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Ultraproducts the Category Theoretic Way January 21, 2009

Posted by dcorfield in Uncategorized.
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Following Alexandre’s two posts on ultraproducts of fields (here and here), I was wondering about the category theoretic view on ultraproducts. From Michael Barr’s Models of Sketches we read

Unlike limits and colimits, an ultraproduct is not defined by any universal mapping property. Of course, if the category has limits and (filtered) colimits, then it has ultraproducts constructed as colimits of products…But usually the category of models of a coherent theory (such as the theory of fields) lacks products and hence does not have categorical ultraproducts.

In fact the category theoretic definition is slightly different from the usual one, and comes with an advantage, according to Barr:

The only argument for banning the empty model that has any force comes from the observation that if (M_i) is a collection of models and M is a nonprincipal ultraproduct of the M_i, then one wants and expects that M(s) will be empty if and only if the set of  i for which M_i(s) is null belongs to the ultrafilter. If one takes the traditional definition of an ultraproduct as a quotient of the product, the ultraproduct will be empty as soon as one factor is.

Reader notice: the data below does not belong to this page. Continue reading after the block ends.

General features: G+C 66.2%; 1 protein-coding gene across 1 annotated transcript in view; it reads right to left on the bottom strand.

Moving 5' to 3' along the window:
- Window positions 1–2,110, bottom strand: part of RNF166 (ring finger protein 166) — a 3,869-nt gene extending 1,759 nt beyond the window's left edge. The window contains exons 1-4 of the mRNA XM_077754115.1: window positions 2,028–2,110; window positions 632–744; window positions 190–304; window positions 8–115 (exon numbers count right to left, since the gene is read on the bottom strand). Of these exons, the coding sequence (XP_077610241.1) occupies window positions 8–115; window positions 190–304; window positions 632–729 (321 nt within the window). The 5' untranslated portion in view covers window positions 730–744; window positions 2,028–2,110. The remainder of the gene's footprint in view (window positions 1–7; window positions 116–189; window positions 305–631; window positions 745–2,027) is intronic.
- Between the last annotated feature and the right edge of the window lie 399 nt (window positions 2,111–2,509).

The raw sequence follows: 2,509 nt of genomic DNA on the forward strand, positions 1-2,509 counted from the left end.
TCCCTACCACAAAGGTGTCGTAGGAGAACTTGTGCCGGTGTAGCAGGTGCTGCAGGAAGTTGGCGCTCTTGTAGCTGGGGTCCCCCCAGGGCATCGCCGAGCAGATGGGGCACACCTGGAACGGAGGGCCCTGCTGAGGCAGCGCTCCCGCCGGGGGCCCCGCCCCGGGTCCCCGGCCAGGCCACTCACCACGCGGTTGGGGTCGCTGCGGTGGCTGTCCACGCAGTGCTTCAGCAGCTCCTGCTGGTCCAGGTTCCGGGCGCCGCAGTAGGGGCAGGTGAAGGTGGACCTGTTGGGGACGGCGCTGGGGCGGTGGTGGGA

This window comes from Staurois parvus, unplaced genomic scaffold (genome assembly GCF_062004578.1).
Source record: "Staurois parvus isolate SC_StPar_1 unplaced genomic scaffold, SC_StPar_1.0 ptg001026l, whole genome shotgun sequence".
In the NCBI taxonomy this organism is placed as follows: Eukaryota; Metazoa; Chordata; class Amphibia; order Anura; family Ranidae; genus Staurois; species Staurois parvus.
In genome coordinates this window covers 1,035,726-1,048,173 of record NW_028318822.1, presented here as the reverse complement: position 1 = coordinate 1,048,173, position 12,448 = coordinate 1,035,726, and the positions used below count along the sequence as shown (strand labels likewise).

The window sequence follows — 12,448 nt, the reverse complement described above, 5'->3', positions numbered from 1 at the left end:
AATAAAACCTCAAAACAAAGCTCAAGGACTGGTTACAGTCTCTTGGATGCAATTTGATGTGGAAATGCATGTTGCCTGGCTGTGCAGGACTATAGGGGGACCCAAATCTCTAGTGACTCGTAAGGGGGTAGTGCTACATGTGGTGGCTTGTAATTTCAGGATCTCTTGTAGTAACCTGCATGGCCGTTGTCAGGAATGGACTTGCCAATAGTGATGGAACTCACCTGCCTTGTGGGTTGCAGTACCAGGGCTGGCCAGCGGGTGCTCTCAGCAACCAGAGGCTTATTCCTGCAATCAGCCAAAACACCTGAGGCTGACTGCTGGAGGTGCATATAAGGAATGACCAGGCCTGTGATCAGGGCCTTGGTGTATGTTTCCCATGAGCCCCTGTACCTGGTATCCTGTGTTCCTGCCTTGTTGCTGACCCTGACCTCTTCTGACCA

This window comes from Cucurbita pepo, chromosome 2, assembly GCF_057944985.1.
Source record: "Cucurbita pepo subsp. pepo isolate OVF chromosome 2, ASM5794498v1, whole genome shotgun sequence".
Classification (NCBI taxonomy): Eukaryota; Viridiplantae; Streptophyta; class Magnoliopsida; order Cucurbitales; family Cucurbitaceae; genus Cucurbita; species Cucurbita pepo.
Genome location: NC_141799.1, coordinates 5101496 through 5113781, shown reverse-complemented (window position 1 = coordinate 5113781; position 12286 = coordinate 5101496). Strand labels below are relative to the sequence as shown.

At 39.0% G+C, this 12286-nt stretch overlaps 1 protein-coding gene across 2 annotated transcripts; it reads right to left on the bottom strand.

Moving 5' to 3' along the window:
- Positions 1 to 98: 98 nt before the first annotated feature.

Defined in terms of a colimit of products this problem goes away.

But how to cope with the problem Barr mentions with fields?

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Born Free January 12, 2009

Posted by dcorfield in Uncategorized.
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Continuing our discussion of free entities, from Fiore and Leinster’s A simple description of Thompson’s group F we read

…many entities of interest can be described as free categories with structure. For instance, the braided monoidal category freely generated by one object is the sequence (B_n)_{n \geq 0} of Artin braid groups; the monoidal category freely generated by a monoid consists of the finite ordinals; the symmetric monoidal category freely generated by a commutative monoid consists of the finite cardinals; the symmetric monoidal category freely generated by a commutative Frobenius algebra consists of 1-dimensional smooth oriented manifolds and diffeomorphism classes of 2-dimensional cobordisms.

You can find definitions of many terms used in higher category theory at the exciting new wiki nLab. For example, see braided monoidal category.

Fiore and Leinster continue,

In this vein, our result is that the monoidal category freely generated by an object A and an isomorphism A \otimes A \longrightarrow A is equivalent to the groupoid 1 + F, where 1 is the trivial group and + is coproduct of groupoids.

and for the related Thompson’s group V,

just replace ‘monoidal category’ by ‘symmetric monoidal category’, or equally ‘finite-product category’.